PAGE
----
Today in Bandar Seri Begawan, Brunei, representatives from the United States and 11 other nations begin the latest round of negotiations over the Trans-Pacific Partnership, a multinational trade agreement. The pact is intended to lower tariffs and other barriers to commerce, a vitally important economic goal. But if it is achieved at the expense of people’s health, the United States and countries around the world will be worse off for it.
The early drafts of the agreement included a “safe harbor” provision protecting nations that have adopted regulations on tobacco — like package warnings and advertising and marketing restrictions — because of “the unique status of tobacco products from a health and regulatory perspective.” This provision would have prevented the tobacco industry from interfering with governments’ sovereign right to protect public health through tobacco control laws.
Countries (and cities) that have adopted such regulations have had great success reducing smoking rates and saving lives. In New York City, where we have adopted some of the most comprehensive tobacco policies in the world, the smoking rate among adults has fallen by nearly one-third, and among high school students it has been cut in half. This progress helped to increase average life expectancy: in 2010, it was 80.9 years in the city, more than two years longer than in the country as a whole.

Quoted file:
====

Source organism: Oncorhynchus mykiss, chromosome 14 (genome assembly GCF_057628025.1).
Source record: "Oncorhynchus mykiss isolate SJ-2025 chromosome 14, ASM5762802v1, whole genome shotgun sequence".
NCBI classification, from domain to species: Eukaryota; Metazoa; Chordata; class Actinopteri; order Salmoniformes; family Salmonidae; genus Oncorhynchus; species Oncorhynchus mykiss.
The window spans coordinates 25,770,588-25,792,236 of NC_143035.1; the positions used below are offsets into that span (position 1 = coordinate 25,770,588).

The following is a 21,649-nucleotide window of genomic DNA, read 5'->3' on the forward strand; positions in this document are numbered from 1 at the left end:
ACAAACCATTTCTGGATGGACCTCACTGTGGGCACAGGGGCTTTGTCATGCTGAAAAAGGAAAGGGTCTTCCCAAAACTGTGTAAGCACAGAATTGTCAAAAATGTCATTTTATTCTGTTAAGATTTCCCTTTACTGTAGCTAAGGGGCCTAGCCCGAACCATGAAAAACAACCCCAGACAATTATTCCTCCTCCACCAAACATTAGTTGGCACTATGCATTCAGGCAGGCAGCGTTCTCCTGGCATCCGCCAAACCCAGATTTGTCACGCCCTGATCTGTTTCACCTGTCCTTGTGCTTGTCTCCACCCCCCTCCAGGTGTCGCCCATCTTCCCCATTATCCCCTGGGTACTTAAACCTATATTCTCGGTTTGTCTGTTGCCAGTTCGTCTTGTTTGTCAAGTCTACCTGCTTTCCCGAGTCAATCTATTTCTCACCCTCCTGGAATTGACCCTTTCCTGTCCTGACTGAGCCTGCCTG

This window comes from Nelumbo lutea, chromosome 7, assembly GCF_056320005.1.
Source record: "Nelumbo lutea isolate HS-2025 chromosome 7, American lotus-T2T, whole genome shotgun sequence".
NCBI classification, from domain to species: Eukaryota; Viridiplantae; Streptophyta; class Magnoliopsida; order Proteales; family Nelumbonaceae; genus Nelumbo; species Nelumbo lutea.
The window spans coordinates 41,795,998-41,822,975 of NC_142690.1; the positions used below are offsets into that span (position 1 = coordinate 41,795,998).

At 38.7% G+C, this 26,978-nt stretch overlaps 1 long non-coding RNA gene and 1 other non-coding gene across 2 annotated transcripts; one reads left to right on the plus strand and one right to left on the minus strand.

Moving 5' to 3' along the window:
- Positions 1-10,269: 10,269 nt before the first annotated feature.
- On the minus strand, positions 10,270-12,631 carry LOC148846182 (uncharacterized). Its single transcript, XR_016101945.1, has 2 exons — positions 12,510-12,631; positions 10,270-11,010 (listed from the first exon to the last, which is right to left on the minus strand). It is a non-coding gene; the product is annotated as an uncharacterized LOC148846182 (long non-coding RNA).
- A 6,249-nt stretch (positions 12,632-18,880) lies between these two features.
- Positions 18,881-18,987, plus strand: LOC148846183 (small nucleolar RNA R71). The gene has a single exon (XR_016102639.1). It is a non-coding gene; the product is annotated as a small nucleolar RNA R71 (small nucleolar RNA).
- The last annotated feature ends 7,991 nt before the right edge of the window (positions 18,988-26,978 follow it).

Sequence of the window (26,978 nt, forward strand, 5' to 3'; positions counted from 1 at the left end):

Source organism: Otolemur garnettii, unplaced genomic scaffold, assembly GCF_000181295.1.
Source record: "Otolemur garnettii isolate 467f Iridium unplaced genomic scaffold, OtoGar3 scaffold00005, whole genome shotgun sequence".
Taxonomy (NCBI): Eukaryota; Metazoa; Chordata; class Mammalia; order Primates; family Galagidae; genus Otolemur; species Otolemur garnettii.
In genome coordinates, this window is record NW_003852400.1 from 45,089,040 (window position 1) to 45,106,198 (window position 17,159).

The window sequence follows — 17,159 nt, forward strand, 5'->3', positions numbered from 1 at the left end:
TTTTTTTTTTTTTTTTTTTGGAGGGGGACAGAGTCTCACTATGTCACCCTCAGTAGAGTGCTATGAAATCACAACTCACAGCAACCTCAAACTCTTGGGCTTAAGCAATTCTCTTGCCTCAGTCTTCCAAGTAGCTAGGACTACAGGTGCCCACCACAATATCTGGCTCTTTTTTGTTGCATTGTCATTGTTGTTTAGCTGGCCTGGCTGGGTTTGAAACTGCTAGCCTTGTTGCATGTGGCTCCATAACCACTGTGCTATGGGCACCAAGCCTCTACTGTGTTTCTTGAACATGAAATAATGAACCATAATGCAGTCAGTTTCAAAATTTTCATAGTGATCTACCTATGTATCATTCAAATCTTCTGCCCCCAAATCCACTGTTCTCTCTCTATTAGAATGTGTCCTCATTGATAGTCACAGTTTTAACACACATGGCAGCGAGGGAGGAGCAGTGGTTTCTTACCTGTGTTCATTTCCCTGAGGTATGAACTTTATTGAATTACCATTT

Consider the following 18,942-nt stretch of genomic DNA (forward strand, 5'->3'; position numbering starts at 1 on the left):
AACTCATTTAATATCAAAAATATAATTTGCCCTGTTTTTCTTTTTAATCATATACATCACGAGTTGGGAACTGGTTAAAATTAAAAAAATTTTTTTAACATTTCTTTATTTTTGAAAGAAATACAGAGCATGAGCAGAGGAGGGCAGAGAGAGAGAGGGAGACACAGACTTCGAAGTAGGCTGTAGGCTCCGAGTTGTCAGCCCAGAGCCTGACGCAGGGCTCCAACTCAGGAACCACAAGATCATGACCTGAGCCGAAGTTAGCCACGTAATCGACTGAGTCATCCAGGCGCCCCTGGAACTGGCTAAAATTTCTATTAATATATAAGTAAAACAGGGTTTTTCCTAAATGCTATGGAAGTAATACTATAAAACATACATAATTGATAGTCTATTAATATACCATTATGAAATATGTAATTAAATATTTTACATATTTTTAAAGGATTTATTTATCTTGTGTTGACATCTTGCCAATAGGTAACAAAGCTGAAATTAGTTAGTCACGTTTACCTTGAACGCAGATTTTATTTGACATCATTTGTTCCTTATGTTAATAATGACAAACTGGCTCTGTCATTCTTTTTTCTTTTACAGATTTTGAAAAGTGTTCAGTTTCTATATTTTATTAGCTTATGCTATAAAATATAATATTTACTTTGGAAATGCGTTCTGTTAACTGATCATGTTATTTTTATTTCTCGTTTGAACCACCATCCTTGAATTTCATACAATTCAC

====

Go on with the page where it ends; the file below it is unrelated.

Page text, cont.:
This week, however, the Obama administration bowed to pressure from the tobacco industry and dumped the safe harbor provision from the trade compact. The tobacco industry was joined by other business interest groups that were fearful that the safe harbor provision would lead to other products’ being singled out in future trade accords.
So instead of the safe harbor, the Obama administration is now calling for a clause requiring that before a government can challenge another’s tobacco regulation under the treaty, their health authorities must “discuss the measure.” The administration will also try to ensure that a general exception for matters to protect human life or health (typical in trade agreements) applies specifically to tobacco regulation.